When your characters walk away from you

I’ve been doing some blog maintenance in preparation for some website updates–winnowing down the archives, categorizing the uncategorical, cringing at old teasers. And in doing so, I stumbled across the following entry, from October of 2009:

Manuscript Update re: ENCOUNTER AT RHEA’S POINT

[. . . ]

Through the increased production, the characters started to run away with the plot a bit: my protagonist got all nervous about her first kiss, and somehow managed to drag out the action leading up to it; I realized that it wasn’t time for one character to die, despite the fact that I’d planned her death from the beginning. I don’t want to say something like, “It’s their novel at this point; I’m just telling the story,” because it sounds crazy. But that’s how it feels. I’m not entirely sure if this is a good or a bad thing: the writing is supposed to have control, of course, but I also want my characters to feel like fully realized people, which, I suspect, they are.

Funny thing–two and a half years later, I find myself struggling with the same problem. Just yesterday, I hit 20,000 words on the sequel to Starglass, and one of my characters picked up my plot and ran away with it.

Luckily, she didn’t take it too far. I should be able to recover, and bring the story back to approximately where it belongs. But still, she’s introduced unnecessary complications, complications I hadn’t anticipated despite working for weeks with my agent and editor on a very detailed synopsis.

As was the case in 2009, I still feel self-conscious about talking about my characters this way. There’s something indulgent and a little goofy about an author who treats her fictional creations as if they’re flesh-and-blood real. It’s a habit I mostly associate with my high school days. My best friend and I had these characters, you see (vampires, natch), and we’d write stories about them and pass them off between classes. “What’s Carter doing?” she would ask, and I’d respond in detail as if his life was one that occurred in a parallel timeline to our own.

And yet as vaguely embarrassed as I am by this practice–as much as it makes me blush to say “Mara does what she wants–I’m merely transcribing,” with my strongest characters, and in my most successful fiction, it genuinely feels like the truth. In fact, I’d say that it’s only with my less successful works that it’s not the case. I can strong-arm my characters into place only when their personalities are hazily defined, their needs vague, their desires stated–but not strongly felt.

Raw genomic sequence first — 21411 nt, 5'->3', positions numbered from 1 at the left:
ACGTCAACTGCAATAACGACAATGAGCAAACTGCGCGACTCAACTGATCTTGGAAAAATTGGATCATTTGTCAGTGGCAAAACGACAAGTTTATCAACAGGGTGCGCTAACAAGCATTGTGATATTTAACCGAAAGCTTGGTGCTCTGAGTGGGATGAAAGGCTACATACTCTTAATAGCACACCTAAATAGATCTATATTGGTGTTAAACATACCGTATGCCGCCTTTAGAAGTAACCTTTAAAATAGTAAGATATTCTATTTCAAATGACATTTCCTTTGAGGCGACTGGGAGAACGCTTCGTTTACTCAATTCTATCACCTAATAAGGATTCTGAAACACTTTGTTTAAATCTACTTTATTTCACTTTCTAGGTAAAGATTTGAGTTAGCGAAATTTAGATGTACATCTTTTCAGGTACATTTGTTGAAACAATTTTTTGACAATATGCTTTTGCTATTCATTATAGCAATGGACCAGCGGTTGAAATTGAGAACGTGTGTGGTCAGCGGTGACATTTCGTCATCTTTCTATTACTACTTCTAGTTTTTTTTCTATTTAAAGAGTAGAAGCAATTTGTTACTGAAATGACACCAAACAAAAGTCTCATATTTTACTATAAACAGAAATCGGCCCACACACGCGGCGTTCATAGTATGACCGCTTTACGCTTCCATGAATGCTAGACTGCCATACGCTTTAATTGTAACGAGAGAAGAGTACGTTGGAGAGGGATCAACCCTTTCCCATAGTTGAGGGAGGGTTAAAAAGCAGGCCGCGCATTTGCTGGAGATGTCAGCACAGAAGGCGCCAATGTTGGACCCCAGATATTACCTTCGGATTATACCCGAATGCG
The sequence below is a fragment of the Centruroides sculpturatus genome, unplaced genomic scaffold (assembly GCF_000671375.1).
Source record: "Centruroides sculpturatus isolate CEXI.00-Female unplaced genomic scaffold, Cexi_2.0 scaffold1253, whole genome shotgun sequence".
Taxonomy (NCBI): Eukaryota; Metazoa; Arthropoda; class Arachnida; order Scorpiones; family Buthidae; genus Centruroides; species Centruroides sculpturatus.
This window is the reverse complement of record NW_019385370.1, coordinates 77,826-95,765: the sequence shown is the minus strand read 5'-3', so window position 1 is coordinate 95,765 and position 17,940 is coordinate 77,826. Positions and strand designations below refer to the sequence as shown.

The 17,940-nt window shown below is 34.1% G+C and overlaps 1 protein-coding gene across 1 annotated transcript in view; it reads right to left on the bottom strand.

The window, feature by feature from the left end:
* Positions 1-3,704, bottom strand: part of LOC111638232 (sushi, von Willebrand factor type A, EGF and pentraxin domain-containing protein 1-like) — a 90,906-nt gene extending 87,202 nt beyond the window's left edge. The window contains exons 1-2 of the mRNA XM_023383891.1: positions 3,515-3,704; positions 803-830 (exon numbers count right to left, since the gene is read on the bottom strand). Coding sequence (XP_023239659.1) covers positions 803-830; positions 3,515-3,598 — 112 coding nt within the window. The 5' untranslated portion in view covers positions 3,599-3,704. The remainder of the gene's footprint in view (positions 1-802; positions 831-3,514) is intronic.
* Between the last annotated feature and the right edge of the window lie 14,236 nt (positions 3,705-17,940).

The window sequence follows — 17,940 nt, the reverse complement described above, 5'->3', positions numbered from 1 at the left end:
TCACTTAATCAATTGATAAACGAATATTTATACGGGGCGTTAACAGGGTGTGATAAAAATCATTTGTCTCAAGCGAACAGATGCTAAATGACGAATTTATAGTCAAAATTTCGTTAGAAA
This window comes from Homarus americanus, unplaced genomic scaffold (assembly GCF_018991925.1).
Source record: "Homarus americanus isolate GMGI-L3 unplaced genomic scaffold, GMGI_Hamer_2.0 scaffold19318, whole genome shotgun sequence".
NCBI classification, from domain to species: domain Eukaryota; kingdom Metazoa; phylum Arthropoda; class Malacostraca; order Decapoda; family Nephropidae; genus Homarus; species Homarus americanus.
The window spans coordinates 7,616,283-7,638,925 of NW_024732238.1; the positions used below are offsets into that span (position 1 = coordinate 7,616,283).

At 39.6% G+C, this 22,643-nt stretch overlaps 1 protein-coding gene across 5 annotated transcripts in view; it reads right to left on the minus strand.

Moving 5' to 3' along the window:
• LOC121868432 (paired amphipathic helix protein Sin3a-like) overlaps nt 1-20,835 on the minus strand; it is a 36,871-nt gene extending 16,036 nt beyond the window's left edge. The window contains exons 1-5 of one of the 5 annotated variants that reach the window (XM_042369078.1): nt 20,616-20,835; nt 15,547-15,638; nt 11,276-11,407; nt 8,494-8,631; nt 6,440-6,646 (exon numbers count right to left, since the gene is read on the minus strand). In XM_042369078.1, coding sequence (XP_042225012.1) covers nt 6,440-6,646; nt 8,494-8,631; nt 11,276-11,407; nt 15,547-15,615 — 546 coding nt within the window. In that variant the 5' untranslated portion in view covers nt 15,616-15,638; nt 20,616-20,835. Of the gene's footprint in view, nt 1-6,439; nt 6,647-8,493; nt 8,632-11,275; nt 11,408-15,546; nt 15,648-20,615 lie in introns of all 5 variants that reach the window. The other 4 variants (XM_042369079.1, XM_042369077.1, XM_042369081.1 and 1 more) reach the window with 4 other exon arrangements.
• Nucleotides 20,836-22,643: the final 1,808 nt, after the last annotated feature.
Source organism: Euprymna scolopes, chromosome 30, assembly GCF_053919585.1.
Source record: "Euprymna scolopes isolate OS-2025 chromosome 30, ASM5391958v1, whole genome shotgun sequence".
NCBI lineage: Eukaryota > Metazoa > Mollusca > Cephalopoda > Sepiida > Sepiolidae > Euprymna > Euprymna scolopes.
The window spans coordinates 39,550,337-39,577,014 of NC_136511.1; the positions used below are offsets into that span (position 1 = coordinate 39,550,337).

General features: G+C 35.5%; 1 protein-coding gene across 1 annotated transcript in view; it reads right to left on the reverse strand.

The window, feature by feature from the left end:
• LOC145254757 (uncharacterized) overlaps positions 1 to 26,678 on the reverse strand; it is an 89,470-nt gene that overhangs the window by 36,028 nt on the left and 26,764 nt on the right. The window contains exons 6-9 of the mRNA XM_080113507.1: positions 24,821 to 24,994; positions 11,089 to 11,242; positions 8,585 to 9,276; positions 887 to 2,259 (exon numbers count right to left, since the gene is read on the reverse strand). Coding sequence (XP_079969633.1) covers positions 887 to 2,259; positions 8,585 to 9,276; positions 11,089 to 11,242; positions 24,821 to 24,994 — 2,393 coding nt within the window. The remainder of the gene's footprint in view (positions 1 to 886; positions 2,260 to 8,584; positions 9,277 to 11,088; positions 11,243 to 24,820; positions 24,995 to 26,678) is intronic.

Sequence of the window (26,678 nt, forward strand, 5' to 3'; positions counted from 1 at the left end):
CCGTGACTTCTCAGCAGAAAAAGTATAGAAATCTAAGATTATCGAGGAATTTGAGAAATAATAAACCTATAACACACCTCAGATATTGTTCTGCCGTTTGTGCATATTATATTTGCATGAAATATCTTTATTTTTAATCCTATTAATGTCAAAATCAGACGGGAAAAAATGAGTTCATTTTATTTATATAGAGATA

Now, don’t get me wrong. I know that this “Mara Stone” is not a real person (don’t tell her that, please). I suspect that what’s happening is this: a well-defined character can only logically react in so many ways to certain stimuli. Anything else will seem contrary to his or her nature as defined. You can outline in detail; you can synopsize with the best of them, but sometimes their logical, inevitable reaction to plot won’t be clear until they’re immersed in it. And then it will be crystal.

You can’t just force a character to act contrary to his or her nature. That won’t feel natural to you, and it won’t feel organic to readers, either. It’s one thing to have a character believably grow; it’s another to have him or her act as a collection of random, contradictory traits. You can do the former, but not the latter, or I will get mad at you and roll my eyes. You’re therefore left with two options:

First of all, you can change the stimulus that’s causing the character to react this way. If you have a bunch of strongly defined characters, this can be difficult, because they’ll all be reacting off one another like a gaggle of emotional teenagers, which they probably are. But maybe your character is reacting to a plot twist that can be changed; maybe you can modulate another character’s speech or actions to elicit a different response. That way, your plot can continue unabated, without the troublemaker’s big, loud, personality getting in the way.

(Yes, I’m looking at you, Mara Stone.)

The second option is to get down with some degree of flexibility. Let your characters drive the plot, at least a little. Let your writing process be exploratory, rather than rigid. It’s a little scary to say, “Okay, I give up. Do what you want, fictional people!” But as kooky as it makes you sound, your book–your whole reason for doing this, right?–might come out better for it.

PhoebeWhen your characters walk away from you